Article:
Journals and Reviewers

Tom Schneider toms at fcs260c2.ncifcrf.gov
Tue Jun 1 20:35:51 EST 1993


In article <9305311844.AA03145 at net.bio.net> SJJ at ICBR.IFAS.UFL.EDU
("JONG, SONG-MUH J") writes:

| I realize that most of the people try to avoid facing the question
| of whether journals can monopolize science, so I will not say
| anything on that now.

But please do later.  I think that they do.

| First, it doesn't seem to be a good idea to review papers for free.
| That kind of volunteer work was fun and noble in good old days, but
| may not serve the evergrowing scientific community nowadays.
| Scientists should start to charge their reviewing efforts just as
| medical doctors charge for any consultation. That might increase
| the cost of publishing papers in journals, but I would argue that,
| even with free reviewing, the cost will rise for other reasons put
| out by publishers anyway. Besides, good journals would have to open
| their revenues for covering the publication cost, just like other
| publications are doing now.

VERY VERY intersting propo$al!  You have changed from saying that
the reviewers should be paid more to that they should be paid.
How would such a system work?  Let's see ... using the evolutionary
concept by (sorry, missed the name) if I say to a journal - "please
send me $50 for this review" - what do you think they will do?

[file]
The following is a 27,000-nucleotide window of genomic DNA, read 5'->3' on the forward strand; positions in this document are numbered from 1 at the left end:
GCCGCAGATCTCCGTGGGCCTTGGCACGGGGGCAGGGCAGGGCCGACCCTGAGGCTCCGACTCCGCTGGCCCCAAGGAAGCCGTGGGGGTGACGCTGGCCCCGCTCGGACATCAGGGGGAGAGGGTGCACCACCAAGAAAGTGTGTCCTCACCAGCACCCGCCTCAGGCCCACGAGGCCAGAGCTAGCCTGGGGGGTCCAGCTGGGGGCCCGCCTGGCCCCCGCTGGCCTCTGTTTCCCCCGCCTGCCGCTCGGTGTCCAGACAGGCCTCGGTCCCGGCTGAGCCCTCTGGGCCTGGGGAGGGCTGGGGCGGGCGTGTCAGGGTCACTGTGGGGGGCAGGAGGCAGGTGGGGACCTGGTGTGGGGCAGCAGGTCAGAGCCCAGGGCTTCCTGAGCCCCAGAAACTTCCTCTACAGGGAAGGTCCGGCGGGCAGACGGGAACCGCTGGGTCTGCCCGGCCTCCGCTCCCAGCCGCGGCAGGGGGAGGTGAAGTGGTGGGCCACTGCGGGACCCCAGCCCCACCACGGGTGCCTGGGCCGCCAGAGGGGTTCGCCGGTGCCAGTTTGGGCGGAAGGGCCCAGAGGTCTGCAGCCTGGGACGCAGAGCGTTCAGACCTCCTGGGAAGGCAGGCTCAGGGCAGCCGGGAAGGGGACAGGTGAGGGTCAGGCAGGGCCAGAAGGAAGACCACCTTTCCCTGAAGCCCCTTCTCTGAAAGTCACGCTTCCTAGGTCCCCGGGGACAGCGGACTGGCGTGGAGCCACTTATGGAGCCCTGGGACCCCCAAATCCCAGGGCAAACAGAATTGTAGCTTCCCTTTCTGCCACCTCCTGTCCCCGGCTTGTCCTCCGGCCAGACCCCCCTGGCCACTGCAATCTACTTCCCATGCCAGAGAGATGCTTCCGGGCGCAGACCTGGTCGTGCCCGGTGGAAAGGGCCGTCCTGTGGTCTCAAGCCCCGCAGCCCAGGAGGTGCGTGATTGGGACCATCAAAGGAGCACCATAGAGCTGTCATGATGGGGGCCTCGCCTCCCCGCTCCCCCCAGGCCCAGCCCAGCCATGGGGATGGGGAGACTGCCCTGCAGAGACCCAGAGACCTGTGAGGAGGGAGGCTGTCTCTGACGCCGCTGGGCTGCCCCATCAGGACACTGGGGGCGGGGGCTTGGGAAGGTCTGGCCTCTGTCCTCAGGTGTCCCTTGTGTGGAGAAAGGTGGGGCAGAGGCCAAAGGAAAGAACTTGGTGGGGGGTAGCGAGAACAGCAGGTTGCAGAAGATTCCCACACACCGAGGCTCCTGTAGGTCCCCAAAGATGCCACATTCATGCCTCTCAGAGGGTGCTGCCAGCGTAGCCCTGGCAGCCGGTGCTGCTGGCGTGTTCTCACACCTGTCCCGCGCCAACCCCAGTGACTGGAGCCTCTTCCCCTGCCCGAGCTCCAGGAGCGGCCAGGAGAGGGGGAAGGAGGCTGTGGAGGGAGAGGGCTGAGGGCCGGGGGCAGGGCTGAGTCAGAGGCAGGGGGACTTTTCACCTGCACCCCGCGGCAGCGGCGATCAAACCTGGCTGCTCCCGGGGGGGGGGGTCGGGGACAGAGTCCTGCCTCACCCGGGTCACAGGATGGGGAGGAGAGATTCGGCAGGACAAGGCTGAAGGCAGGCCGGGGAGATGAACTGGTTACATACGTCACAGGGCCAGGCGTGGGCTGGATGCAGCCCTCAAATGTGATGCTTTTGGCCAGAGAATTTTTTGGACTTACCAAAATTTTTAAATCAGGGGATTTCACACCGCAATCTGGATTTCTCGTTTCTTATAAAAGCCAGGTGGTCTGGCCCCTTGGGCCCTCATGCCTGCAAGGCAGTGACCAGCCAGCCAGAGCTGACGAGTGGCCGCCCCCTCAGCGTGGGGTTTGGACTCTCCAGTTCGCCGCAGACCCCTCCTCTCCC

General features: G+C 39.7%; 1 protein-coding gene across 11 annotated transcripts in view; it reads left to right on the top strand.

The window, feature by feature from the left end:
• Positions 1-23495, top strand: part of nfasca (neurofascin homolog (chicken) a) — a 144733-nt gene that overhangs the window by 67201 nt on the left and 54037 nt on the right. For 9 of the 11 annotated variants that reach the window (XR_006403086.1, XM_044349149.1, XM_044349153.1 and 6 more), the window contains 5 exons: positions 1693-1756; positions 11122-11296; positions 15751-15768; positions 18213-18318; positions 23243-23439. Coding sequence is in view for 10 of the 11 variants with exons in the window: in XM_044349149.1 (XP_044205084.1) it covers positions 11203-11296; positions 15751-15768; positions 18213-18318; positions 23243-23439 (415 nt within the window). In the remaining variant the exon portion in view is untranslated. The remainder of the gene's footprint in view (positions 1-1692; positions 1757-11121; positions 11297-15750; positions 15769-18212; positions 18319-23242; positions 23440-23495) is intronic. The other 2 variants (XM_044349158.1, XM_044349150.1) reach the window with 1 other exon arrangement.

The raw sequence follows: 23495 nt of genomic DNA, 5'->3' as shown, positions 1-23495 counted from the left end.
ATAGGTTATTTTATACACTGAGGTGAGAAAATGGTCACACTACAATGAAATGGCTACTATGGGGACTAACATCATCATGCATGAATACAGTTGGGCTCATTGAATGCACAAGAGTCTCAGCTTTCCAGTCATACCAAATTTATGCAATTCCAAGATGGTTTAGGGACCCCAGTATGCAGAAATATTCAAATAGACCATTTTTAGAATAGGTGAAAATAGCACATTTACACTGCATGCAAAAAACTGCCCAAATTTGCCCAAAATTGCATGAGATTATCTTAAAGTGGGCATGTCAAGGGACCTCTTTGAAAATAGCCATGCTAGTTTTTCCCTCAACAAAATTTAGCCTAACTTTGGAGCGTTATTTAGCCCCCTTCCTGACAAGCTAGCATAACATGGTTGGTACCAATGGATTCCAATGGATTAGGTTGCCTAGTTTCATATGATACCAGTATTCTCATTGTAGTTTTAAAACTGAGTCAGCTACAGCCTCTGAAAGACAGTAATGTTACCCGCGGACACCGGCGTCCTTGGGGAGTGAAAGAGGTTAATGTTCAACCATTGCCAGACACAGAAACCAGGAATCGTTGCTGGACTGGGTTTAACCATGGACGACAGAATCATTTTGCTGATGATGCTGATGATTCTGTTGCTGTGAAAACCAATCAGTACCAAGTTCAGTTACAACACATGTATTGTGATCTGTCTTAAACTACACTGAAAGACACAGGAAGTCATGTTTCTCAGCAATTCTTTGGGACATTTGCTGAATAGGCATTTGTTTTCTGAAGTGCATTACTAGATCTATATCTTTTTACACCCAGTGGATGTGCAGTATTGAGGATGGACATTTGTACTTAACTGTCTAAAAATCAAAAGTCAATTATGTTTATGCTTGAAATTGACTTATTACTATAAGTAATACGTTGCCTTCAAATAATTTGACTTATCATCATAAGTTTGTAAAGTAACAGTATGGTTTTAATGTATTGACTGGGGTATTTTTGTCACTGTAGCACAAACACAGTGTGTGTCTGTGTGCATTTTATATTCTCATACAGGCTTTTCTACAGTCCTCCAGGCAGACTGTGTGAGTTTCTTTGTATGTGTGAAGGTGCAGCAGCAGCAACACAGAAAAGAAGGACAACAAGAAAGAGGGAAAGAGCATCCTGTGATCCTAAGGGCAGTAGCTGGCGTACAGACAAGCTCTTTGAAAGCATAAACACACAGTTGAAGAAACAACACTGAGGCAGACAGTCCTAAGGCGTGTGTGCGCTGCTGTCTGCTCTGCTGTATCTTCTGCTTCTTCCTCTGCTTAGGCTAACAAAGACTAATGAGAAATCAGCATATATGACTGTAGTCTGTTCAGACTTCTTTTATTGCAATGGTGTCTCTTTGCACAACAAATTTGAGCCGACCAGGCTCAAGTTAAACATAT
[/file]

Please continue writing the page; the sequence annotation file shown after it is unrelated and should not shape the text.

Next time they may not ask me!  I wonder if they would send me $5?

This also raises the possibility of professional reviewers.  Is that good?
Would they lose touch with the science?  I suspect so.

| Secondly, we should not have double standard in science. If we
| agree that proper reviews of papers prior to publication is
| essential for keeping the quality of science from falling, we must
| declare any publications without adequate reviews as invalid. In
| other words, any paper published in PNAS or other journals without
| going through peer review system should not be counted as
| publication for any academic purpose, such as tenure promotion.

Nice point.

Just what is the exact situation with PNAS?  How easily can somebody
in the academy get a paper published without review?

  Tom Schneider
  National Cancer Institute
  Laboratory of Mathematical Biology
  Frederick, Maryland  21702-1201
  toms at ncifcrf.gov



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